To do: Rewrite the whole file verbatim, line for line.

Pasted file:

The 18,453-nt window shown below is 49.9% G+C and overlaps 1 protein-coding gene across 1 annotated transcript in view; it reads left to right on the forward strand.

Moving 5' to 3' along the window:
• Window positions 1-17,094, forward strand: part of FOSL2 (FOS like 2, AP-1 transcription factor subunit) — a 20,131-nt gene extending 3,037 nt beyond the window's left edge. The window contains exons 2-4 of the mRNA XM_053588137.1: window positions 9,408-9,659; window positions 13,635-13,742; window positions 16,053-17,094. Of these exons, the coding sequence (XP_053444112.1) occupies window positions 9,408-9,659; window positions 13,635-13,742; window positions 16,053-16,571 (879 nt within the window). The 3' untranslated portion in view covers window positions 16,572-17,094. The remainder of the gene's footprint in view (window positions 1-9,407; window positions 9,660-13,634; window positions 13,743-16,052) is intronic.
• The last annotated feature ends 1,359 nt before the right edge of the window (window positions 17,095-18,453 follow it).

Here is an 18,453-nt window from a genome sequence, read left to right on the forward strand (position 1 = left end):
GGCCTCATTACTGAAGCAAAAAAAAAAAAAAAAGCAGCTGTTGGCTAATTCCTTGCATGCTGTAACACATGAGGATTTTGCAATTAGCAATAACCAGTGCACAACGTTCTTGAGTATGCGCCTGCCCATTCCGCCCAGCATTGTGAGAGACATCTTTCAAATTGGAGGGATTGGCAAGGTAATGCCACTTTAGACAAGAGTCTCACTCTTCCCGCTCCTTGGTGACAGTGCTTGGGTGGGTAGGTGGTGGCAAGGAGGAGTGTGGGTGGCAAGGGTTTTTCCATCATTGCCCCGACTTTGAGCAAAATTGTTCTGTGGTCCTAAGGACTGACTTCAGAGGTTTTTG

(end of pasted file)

The 18,453-nt window shown below is 49.9% G+C and overlaps 1 protein-coding gene across 1 annotated transcript in view; it reads left to right on the forward strand.

Moving 5' to 3' along the window:
• Window positions 1-17,094, forward strand: part of FOSL2 (FOS like 2, AP-1 transcription factor subunit) — a 20,131-nt gene extending 3,037 nt beyond the window's left edge. The window contains exons 2-4 of the mRNA XM_053588137.1: window positions 9,408-9,659; window positions 13,635-13,742; window positions 16,053-17,094. Of these exons, the coding sequence (XP_053444112.1) occupies window positions 9,408-9,659; window positions 13,635-13,742; window positions 16,053-16,571 (879 nt within the window). The 3' untranslated portion in view covers window positions 16,572-17,094. The remainder of the gene's footprint in view (window positions 1-9,407; window positions 9,660-13,634; window positions 13,743-16,052) is intronic.
• The last annotated feature ends 1,359 nt before the right edge of the window (window positions 17,095-18,453 follow it).

Here is an 18,453-nt window from a genome sequence, read left to right on the forward strand (position 1 = left end):
GGCCTCATTACTGAAGCAAAAAAAAAAAAAAAAGCAGCTGTTGGCTAATTCCTTGCATGCTGTAACACATGAGGATTTTGCAATTAGCAATAACCAGTGCACAACGTTCTTGAGTATGCGCCTGCCCATTCCGCCCAGCATTGTGAGAGACATCTTTCAAATTGGAGGGATTGGCAAGGTAATGCCACTTTAGACAAGAGTCTCACTCTTCCCGCTCCTTGGTGACAGTGCTTGGGTGGGTAGGTGGTGGCAAGGAGGAGTGTGGGTGGCAAGGGTTTTTCCATCATTGCCCCGACTTTGAGCAAAATTGTTCTGTGGTCCTAAGGACTGACTTCAGAGGTTTTTG